A solution would be to pick up a separate set of winter tires and wheels. Twenty-inch winter tires are rare and expensive, so a smaller wheel combo with taller-sidewall tires may be a good option. Looks When the FX was redesigned for 2009, its characteristic sleek profile was unchanged. Everything else, though, looks a little more bloated than the previous model's more angular appearance. It does still manage to pull off a sporty, aggressive look, with its long hood and swooping fenders that feel as if they belong on an early 1960s Chevrolet Corvette or Jaguar E-Type. This is especially true from behind the wheel, where the front fenders jut out and are clearly visible in the driver's line of sight.
The FX flows seamlessly from nose to tail, with the exception of one body piece that doesn't quite match the rest of the car, especially in dark-colored models: the side scoop vent, which Infiniti says allows air to escape from the engine compartment and reduces front-end lift. All the scoops are painted with a silver finish, similar to what a 16-year-old would paint on his Honda Civic with a rattle can. The scoop mixes better with lighter exterior colors. Interior & Cargo Roominess isn't a strong suit of the FX35 once you get behind the front row. There's not as much rear passenger and cargo room as you'll find in more sedate SUVs, like the Lexus RX. That's a sacrifice you'll have to make for a performer like the FX — and at least it offers more usability than a sports sedan like the Infiniti G37 sedan.
Compared with a direct competitor, the X6, the FX is marginally larger, with room for five people. The X6 has only four seats. I've never quite understood or appreciated the X6's appearance and four-seat configuration, so the added practicality and lower price would sway me toward an FX.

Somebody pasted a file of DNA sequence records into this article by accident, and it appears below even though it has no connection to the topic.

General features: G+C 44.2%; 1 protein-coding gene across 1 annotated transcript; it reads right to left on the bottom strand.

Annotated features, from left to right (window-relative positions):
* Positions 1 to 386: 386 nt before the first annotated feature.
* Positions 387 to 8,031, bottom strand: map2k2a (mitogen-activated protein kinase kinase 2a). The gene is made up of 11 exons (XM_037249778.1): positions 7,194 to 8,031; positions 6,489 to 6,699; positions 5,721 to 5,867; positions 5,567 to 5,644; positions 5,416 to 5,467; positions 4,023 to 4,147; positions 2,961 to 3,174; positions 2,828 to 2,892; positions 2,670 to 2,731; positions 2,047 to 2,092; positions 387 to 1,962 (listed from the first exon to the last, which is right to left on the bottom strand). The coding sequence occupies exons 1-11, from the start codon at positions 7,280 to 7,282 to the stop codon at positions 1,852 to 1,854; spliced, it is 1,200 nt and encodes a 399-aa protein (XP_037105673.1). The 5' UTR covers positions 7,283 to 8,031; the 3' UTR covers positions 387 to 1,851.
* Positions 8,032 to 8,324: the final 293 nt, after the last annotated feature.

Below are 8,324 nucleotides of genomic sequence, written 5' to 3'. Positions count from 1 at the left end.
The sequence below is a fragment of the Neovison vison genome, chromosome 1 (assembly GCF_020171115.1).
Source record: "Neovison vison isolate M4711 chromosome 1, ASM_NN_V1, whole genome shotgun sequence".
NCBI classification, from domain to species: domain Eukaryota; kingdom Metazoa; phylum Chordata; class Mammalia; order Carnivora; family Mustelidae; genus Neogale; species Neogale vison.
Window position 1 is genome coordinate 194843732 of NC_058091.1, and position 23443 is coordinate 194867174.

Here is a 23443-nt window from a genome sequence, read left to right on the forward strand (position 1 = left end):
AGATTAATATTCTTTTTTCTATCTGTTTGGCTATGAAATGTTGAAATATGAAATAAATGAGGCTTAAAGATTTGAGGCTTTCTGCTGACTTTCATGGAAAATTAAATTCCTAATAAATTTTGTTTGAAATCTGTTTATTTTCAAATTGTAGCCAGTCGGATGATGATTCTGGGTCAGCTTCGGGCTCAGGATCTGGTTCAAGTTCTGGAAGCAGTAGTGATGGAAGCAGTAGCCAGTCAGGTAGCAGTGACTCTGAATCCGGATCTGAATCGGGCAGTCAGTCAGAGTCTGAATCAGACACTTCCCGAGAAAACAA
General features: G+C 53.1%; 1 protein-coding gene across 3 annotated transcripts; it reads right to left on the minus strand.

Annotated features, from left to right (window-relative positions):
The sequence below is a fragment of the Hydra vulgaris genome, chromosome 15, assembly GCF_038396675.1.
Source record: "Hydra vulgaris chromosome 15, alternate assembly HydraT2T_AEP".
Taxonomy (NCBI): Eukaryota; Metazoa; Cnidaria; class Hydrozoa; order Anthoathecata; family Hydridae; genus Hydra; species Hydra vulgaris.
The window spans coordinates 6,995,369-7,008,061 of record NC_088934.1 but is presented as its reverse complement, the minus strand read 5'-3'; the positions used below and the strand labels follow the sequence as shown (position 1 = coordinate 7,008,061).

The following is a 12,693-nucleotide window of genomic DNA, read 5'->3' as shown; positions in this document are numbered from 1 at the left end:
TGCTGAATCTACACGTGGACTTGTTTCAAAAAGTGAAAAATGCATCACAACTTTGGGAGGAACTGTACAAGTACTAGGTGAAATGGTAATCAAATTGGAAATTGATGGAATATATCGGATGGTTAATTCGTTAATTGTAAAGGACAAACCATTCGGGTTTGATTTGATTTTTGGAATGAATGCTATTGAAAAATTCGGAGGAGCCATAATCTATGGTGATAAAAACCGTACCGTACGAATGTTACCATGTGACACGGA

That said, the more-expensive X6 is a leap ahead in terms of interior quality. The FX's light-colored interior showed off some less-than-stellar materials, but I'm not as much a stickler for interior materials as are some others. In darker colors, I don't think it would have been as noticeable. Also, the light-colored seats showed dirt after simple, normal use — of getting in and out while wearing blue jeans. Nothing a little leather cleaner can't fix, but it's a nuisance that darker colors would hide. FX in the Market For sports-car owners forced to grow up and buy an SUV, the 2010 Infiniti FX is one of the best options when it comes to combining driving excitement and practicality. It may not be the leader in cargo space, fuel economy or winter drivability, but if you're coming from a sports car or sedan, you'll already be familiar with the downsides of sports-car ownership.
If that's not a compromise you're willing to make for a fun drive, well, there are plenty of less interesting SUVs out there you could buy.